We have reported that RORα plays critical roles to reduce tumor progression by attenuating WNT/β-catenin signaling and by enhancing p53-dependent apoptotic function2,19. To examine the roles of RORα2 in human cancer, we analyzed the protein levels of RORα2 and LSD1 in various breast cancer cell lines. Protein levels of both RORα2 and LSD1 were remarkably increased in various breast cancer cell lines compared to the normal breast cell line (Fig. 5A). To find the clinical relevance of our data that RORα2 and LSD1 protein levels are remarkably increased in breast cancer cell lines, we analyzed the protein levels of RORα2 and LSD1 in human breast cancer specimens along with normal counterparts. Immunoblot analysis revealed the increase of both RORα2 and LSD1 protein levels in human breast cancer samples compared with their normal counterparts (Fig. 5B). The increment of RORα2 and LSD1 protein levels was not dependent on breast cancer type (Fig. 5C). Statistical analysis confirmed the significant elevation of RORα2 and LSD1 protein levels in human breast cancer (Fig. 5D). Taken together, these results indicate the protein levels of RORα2 and LSD1 are elevated in human breast cancers compare to their normal counterparts.
Numerous studies have provided evidence that RORα plays a role in cancer. The Rorα gene is located in chromosomal band 15q22.2 harboring the common fragile site FRA15A28. Thus, location of the Rorα gene in common fragile site FRA15A has implicated genetic alteration and genomic instability of Rorα gene. The observation that Rorα mRNA level is often down-regulated in cancer cell lines and human cancer tissues28,29 support the potential tumor suppressive function of RORα. Furthermore, gene expression profile studies in various cancers have shown that Rorα is a common down-regulated gene in certain cancer types, including breast cancer29. Consistent with previous reports, we have reported that RORα attenuates Wnt/β-catenin signaling by PKCα-dependent phosphorylation in colon cancer cells and enhances p53-dependent apoptotic function to attenuate tumor progression2,19. In addition, synthetic RORα agonist has been shown to induce apoptosis by p53 stabilization, implicating a potential to be developed for the therapeutic reagent of human cancer30.
Here, we report that RORα2 plays a critical role to promote cell migration and motility in human breast cancer cells. We searched for RORα2-dependent target gene promoters containing RORα2E. Using bioinformatics tools, we identified a putative RORα2 target gene, CTNND1 that has been known as a critical component of the adherent junction and a potential activator of Rac1, Cdc42, and ras homolog gene family member A (RhoA)31. Although CTNND1 has been reported to suppress cell migration and invasion25,32, alteration of CTNND1 localization can promote cell migration and invasion. If protein level of CTNND1 is increased, RhoA activity is reduced whereas Rac1 and Cdc42 activity is elevated to promote cell migration33. Alteration of CTNND1 localization was observed to promote tumor progression in human breast cancer34. Our studies demonstrate that RORα2 positively regulates CTNND1 expression to increase cell motility and migration in breast cancer cells. These results implicate that the oncogenic function of CTNND1 might be, at least in part, regulated by RORα2 transcriptional activity.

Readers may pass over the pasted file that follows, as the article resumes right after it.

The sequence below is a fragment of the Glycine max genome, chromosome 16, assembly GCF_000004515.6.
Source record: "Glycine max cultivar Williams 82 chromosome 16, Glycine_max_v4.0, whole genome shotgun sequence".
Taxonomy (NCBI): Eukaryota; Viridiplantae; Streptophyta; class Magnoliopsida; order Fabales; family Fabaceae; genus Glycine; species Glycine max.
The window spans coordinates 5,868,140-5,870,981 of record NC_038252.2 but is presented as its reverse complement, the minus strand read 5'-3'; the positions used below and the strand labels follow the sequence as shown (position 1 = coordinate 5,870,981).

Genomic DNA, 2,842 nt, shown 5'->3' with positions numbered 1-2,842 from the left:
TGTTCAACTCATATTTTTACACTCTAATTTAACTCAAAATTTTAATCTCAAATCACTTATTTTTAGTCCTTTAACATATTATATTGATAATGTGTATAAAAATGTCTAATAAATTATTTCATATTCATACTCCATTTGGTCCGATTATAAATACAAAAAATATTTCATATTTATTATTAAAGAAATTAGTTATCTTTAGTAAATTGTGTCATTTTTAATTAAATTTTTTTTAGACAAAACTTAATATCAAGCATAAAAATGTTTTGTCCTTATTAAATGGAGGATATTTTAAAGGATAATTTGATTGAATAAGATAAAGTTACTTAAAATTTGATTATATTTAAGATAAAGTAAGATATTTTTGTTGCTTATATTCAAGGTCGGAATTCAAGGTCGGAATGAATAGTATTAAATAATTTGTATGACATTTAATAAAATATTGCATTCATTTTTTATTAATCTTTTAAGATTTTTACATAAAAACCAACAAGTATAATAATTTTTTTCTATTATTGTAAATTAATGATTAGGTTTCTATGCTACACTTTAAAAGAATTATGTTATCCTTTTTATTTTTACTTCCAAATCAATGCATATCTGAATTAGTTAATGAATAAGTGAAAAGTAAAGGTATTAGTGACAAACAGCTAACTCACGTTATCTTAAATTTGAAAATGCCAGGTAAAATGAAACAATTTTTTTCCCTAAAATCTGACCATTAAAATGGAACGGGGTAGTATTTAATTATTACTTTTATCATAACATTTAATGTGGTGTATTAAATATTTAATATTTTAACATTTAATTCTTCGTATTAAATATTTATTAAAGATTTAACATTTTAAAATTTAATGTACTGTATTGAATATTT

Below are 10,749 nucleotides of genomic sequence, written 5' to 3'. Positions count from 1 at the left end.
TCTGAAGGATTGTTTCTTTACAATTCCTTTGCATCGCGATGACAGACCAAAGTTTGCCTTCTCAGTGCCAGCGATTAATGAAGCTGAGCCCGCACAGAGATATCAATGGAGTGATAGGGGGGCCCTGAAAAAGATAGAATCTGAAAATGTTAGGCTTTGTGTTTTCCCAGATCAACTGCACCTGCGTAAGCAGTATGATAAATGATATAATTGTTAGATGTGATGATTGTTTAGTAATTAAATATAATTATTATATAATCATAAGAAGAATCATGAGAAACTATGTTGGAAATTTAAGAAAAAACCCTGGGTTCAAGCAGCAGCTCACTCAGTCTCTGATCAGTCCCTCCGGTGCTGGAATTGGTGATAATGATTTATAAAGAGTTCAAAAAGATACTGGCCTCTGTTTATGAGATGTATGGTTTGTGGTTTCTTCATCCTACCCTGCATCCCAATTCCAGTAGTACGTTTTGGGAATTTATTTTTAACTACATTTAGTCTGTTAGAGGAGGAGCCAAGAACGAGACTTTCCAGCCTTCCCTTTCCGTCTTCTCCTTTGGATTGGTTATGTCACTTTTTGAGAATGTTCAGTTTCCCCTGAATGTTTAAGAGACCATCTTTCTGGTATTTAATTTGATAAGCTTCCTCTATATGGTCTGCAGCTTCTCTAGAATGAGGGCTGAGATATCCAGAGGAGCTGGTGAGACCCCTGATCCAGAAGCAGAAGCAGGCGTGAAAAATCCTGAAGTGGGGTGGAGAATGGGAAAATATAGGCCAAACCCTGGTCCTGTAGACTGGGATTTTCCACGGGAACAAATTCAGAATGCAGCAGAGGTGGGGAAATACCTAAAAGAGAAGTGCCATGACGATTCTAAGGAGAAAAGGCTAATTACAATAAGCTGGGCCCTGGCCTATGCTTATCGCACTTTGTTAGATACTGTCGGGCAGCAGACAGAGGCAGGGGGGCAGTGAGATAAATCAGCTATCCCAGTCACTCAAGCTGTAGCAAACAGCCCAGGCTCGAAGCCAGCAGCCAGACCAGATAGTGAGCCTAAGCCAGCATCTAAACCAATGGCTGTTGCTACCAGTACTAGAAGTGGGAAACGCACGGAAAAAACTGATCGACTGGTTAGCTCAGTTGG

Oncogenic roles of LSD1 in various types of cancers have been widely reported. Overexpression of LSD1 in prostate cancer is sufficient to promote androgen receptor-dependent transcription in the absence of androgens17,35. In addition, LSD1 has been shown to participate in maintaining the undifferentiated and malignant phenotype of neuroblastoma cells36 and the protein level of LSD1 is highly elevated in ER-negative breast cancers16. Though it is still probable that RORα2 may form various transcriptional coactivator complexes to activate its target gene expressions, LSD1 plays as a critical transcriptional coactivator to promote cell motility and migration via potentiating RORα2 transcriptional activity in breast cancer.
Our findings demonstrate a clinical relevance that the protein levels of RORα2 and LSD1 are highly elevated in breast cancer specimens compared with their normal counterparts. Especially, we observed that protein levels of RORα2 and LSD1 were largely increased in four types of receptor status in breast cancer specimens. These data strongly suggest that RORα2 and LSD1 may be novel therapeutic targets for human breast cancer. While retaining all beneficial features of RORα in breast cancer cells, our results propose that RORα2 and LSD1 may play crucial roles in tumorigenesis via elevating CTNND1 expression in human breast cancer. The therapeutic approaches to selectively target RORα2 transcriptional activity may provide additional therapeutic strategies to treat human breast cancer.
The following commercially available antibodies were used: anti-Flag (Sigma), anti-HA (Roche), anti-LSD1 (Cell signaling), anti-RNA Polymerase II (Berkeley Antibody Company), anti-β-actin (Santa Cruz), anti-GFP (Santa Cruz), anti-Lamin A/C (Santa Cruz) and anti-GAPDH (Santa Cruz). Anti-RORα2 antibody (target epitope is GKPPYSQKEDKEVQT-C) was generated by Abmart (China).
Purification and Identification of Binding Proteins for RORα2
RORα2-binding proteins were affinity-purified from extracts of HEK293 cells stably expressing Flag-tagged RORα2. The RORα2-binding proteins were immunoprecipitated using anti-Flag antibody-conjugated agarose beads (80 μl of 50% slurry) from about 90 mg of extracts that were washed with buffer containing 20 mM Tris-HCl (pH 7.9), 15% Glycerol, 1 mM EDTA, 1 mM dithiothreitol (DTT), 0.2 mM PMSF, 0.05% Nonidet P40, and 150 mM KCl to remove non-specific contaminants, and the bound materials were eluted by competition with the Flag peptide (0.1 mg/ml). The bound proteins were resolved by sodium dodecyl sulphate-polyacrylamide gel electrophoresis (SDS-PAGE) and prepared for LCMS/MS analysis.
LC-MS/MS and SEQUEST Analyses
Peptide samples were injected to a column by a Surveyor autosampler (Surveyor, Thermo Finnigan, San Jose, CA) and separated by C18 column. The eluent was directly transferred to the electrospray ionization source of a Thermo Finnigan LCQ DecaXPplus ion trap mass spectrometer. Automated peak recognition, dynamic exclusion, and daughter ion scanning of the two most intense ions were performed and analyzed by the XCALIBUR software. The SEQUEST algorithm was used to interpret MS/MS.